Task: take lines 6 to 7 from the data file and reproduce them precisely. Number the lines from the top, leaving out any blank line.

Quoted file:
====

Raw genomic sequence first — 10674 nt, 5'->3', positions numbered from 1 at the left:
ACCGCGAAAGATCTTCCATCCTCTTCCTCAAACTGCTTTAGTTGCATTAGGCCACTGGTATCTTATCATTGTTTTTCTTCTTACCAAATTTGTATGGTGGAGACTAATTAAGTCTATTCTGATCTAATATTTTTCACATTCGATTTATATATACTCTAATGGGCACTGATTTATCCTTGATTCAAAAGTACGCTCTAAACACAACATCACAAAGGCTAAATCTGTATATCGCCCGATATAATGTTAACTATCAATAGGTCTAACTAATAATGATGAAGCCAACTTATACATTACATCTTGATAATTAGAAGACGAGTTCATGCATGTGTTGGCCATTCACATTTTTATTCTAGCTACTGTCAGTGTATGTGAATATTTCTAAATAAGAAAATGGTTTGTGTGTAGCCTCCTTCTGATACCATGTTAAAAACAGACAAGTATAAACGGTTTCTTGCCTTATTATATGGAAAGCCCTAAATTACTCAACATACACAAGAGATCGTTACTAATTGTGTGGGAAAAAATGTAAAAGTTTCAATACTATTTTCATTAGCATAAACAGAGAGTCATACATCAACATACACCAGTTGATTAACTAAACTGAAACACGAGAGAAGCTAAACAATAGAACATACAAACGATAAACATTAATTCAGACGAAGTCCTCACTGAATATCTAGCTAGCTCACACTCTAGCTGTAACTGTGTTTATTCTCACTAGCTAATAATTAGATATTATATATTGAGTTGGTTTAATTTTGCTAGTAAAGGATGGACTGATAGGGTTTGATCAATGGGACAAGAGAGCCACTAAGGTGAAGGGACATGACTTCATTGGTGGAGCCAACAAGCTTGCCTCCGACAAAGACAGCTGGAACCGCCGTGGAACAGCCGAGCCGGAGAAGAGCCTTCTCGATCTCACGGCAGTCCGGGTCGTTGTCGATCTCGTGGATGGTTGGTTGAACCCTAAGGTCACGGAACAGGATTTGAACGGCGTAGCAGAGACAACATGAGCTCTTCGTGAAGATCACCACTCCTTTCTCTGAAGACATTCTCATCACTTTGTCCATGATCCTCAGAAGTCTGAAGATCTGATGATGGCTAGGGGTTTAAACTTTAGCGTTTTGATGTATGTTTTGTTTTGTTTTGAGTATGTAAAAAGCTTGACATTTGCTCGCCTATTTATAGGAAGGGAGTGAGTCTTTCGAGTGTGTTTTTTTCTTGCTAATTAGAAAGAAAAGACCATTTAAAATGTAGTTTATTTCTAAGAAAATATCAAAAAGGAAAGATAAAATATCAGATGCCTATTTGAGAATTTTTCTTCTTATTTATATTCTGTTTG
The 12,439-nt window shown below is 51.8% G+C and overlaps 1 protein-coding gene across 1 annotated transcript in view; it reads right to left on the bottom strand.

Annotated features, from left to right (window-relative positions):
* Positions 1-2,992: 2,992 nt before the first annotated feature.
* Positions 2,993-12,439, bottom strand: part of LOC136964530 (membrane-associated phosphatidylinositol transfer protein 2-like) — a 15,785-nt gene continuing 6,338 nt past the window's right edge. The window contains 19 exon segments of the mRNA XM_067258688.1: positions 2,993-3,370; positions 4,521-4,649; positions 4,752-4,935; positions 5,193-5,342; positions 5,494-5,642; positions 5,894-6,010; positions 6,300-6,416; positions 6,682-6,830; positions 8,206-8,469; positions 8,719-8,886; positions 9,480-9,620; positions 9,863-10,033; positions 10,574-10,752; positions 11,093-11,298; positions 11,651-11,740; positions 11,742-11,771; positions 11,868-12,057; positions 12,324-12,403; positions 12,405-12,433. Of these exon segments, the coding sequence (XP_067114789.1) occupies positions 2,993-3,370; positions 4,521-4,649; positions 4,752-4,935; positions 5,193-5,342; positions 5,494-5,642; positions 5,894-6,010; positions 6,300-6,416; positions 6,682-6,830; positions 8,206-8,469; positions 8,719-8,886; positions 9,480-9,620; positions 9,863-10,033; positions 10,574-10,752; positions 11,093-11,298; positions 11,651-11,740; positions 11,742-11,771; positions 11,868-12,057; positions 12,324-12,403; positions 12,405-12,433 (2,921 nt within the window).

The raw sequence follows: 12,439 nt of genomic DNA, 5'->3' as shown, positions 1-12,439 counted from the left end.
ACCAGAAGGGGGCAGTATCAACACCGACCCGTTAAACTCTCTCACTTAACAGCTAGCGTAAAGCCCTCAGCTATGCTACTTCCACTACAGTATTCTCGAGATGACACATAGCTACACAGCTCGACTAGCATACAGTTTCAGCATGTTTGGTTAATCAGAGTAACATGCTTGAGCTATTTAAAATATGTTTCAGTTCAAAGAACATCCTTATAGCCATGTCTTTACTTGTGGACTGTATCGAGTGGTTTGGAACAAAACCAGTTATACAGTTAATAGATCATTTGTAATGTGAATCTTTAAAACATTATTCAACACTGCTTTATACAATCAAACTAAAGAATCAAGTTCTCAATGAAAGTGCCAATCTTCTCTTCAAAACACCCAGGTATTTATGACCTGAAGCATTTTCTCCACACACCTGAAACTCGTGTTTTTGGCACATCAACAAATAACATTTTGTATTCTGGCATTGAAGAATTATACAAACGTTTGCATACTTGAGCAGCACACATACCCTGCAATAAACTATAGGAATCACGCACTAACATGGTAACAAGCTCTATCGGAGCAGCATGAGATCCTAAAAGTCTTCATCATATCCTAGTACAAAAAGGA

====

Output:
* Positions 2,993-12,439, bottom strand: part of LOC136964530 (membrane-associated phosphatidylinositol transfer protein 2-like) — a 15,785-nt gene continuing 6,338 nt past the window's right edge. The window contains 19 exon segments of the mRNA XM_067258688.1: positions 2,993-3,370; positions 4,521-4,649; positions 4,752-4,935; positions 5,193-5,342; positions 5,494-5,642; positions 5,894-6,010; positions 6,300-6,416; positions 6,682-6,830; positions 8,206-8,469; positions 8,719-8,886; positions 9,480-9,620; positions 9,863-10,033; positions 10,574-10,752; positions 11,093-11,298; positions 11,651-11,740; positions 11,742-11,771; positions 11,868-12,057; positions 12,324-12,403; positions 12,405-12,433. Of these exon segments, the coding sequence (XP_067114789.1) occupies positions 2,993-3,370; positions 4,521-4,649; positions 4,752-4,935; positions 5,193-5,342; positions 5,494-5,642; positions 5,894-6,010; positions 6,300-6,416; positions 6,682-6,830; positions 8,206-8,469; positions 8,719-8,886; positions 9,480-9,620; positions 9,863-10,033; positions 10,574-10,752; positions 11,093-11,298; positions 11,651-11,740; positions 11,742-11,771; positions 11,868-12,057; positions 12,324-12,403; positions 12,405-12,433 (2,921 nt within the window).

The raw sequence follows: 12,439 nt of genomic DNA, 5'->3' as shown, positions 1-12,439 counted from the left end.